ARATING

SEASON

September 8, 2013

GAY MEN’S CHORUS OF SOUTH FLORIDA

SUNDAY EVENING CONCERT

RAY CHEN, violin • JULIO ELIZALDE, piano RICHARD GOODE, piano ISABEL LEONARD • VLAD IFTINCA, piano

January 26, 2014 February 16, 2014 March 16, 2014 May 18, 2014

GORDON ROBERTS, ARTISTIC DIRECTOR AMERNET STRING QUARTET • MISHA VITENSON, MARCIA LITTLEY, violin MICHAEL KLOTZ, viola • JASON CALLOWAY, cello WITH MICHAEL TREE, viola NEW TRIO • ANDREW WAN, violin • JULIO ELIZALDE, piano • PATRICK JEE, cello

28th Fun-filled Season The Okee Dokee Brothers – Children’s Concert OKEE DOKEE BROTHERS – in collaboration with Festival Miami Strike Up The Band • GREATER MIAMI SYMPHONIC BAND A Family Music Party • TROUT FISHING IN AMERICA Musical Capers • FLORIDA YOUTH ORCHESTRA Peter & the Wolf • FROST SYMPHONY ORCHESTRA Ballet is Beautiful • MIAMI CITY BALLET PRINCIPAL DANCERS

December 15, 2013 January 12, 2014

October 27, 2013 December 1, 2013 January 19, 2014 February 23, 2014 March 23, 2014 April 27, 2014

(Dancers appear courtesy Lourdes Lopez, Miami City Ballet Artistic Director)

305-271-7150 • Gusman Concert Hall  • UM • 1314 Miller Dr. • Coral Gables For tickets and information, go to www.sundaymusicals.org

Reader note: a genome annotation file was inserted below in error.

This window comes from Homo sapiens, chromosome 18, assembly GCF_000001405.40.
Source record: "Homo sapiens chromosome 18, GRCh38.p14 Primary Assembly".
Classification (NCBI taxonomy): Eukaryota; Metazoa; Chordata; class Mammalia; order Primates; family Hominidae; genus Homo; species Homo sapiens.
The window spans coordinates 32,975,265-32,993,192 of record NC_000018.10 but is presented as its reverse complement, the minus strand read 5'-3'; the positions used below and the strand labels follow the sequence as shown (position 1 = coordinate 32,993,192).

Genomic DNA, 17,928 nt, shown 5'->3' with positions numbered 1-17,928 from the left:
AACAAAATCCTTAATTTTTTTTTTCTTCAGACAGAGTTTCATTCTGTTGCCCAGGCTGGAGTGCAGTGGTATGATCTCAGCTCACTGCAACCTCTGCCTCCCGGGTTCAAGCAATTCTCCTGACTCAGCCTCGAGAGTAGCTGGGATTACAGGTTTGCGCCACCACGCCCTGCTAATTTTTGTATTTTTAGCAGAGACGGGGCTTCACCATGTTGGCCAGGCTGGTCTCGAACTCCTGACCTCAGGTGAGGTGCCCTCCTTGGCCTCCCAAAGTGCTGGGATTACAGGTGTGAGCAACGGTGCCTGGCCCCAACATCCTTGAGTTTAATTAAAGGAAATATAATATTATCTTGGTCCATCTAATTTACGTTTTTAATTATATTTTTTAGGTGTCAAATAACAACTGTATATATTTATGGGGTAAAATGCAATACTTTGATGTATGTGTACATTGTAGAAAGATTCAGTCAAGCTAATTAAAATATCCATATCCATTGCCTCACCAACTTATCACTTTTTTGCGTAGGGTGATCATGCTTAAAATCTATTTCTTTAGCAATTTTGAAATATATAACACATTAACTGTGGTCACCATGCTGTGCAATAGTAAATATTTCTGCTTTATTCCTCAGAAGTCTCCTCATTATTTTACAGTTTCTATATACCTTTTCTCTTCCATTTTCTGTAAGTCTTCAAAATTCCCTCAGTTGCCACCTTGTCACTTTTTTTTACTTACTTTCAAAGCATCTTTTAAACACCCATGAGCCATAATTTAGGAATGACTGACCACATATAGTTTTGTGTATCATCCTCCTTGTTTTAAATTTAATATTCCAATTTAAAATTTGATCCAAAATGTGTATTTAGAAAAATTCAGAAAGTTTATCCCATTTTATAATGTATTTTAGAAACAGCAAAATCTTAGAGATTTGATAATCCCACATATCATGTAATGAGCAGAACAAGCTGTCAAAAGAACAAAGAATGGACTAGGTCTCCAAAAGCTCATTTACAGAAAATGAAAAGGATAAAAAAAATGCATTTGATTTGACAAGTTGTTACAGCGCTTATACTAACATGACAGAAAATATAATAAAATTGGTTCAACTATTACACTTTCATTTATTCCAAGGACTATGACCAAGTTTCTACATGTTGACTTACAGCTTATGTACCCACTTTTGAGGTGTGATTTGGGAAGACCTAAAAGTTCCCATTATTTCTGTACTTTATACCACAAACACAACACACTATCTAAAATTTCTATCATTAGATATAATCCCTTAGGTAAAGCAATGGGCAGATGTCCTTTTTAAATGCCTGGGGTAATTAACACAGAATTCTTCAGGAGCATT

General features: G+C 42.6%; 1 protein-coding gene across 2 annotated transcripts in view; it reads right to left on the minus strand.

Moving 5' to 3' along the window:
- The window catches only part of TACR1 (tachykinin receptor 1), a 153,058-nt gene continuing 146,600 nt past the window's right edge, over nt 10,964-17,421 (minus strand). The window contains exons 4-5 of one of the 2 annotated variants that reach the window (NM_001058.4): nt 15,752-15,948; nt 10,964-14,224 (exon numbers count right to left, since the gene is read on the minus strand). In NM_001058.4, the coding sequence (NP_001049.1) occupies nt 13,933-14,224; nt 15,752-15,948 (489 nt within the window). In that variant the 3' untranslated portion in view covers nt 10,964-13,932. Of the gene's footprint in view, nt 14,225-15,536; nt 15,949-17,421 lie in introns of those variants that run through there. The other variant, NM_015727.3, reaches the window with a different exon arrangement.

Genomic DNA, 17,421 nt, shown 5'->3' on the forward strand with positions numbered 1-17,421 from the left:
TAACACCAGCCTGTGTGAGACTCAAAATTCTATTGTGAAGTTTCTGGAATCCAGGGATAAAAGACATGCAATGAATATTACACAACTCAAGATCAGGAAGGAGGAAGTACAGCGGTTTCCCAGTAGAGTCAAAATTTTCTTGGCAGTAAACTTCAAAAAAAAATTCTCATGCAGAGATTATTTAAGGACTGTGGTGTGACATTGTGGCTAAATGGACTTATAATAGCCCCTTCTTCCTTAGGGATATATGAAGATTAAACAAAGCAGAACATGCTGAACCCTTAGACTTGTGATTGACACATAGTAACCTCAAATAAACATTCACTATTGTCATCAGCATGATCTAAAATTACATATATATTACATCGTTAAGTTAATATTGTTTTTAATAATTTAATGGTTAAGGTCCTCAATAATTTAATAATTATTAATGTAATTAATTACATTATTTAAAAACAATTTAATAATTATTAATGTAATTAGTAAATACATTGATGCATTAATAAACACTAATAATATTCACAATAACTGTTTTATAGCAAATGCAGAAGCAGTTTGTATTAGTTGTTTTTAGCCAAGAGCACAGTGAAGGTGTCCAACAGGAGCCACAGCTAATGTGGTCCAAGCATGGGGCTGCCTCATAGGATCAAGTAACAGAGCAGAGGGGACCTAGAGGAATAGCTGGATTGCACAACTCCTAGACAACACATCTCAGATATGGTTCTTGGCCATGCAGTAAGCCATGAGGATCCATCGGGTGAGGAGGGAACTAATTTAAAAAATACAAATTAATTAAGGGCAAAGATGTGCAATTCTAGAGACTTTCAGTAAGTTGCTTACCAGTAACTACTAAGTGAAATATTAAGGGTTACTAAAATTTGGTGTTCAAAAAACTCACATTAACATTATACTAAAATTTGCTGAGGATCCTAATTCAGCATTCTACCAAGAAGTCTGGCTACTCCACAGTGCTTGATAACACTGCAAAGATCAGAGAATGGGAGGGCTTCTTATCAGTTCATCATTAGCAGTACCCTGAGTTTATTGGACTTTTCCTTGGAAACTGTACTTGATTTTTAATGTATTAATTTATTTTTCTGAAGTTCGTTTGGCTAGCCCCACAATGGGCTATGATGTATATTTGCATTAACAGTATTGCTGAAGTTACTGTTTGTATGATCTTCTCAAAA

This program is sponsored in part by Miami-Dade County Department of Cultural Affairs, the Mayor, the Miami-Dade County Board of County Commissioners, Funding Arts Network, The Miami Salon Group, Citizens Interested in Arts, and with the support of the City of Coral Gables, by the State of Florida, Department of State, Division of Cultural Affairs and the Florida Council on Arts and Culture, Whole Foods Market, Coral Gables, and our many generous underwriters, supporters, advertisers and friends.

Charger AWD Sport has new “blacked out” exterior accents for a menacing look and paddle-shifters on the steering wheel. ––––––––––––––––––––––––––––––––––––––––––––––––––––––––––––––––––––––––––

One more thing — if you like your music loud, you’ll appreciate the sound system available in the Charger AWD Sport, the amazing Beats Audio technology with a powerful 12-channel amplifier that creates the high-definition sound required in professional recording studios. Maximizing the sound and feel of music is an eight-inch Beats Audio trunk-mounted dual-voice coil subwoofer with sealed enclosure that delivers a tight, powerful

bass strong enough to rattle the windows in the car sitting next to you at the traffic light. The MSRP on the 2013 Dodge Charger AWD Sport ranges from $32,690 to $35,690. Ron Beasley is the automotive editor for Miami’s Community Newspapers. He may be contacted by calling 305-662-2277, ext. 261, or by addressing email correspondence to <LetsTalkCars@aol.com>.


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Pinecrest Tribune 9.23.2013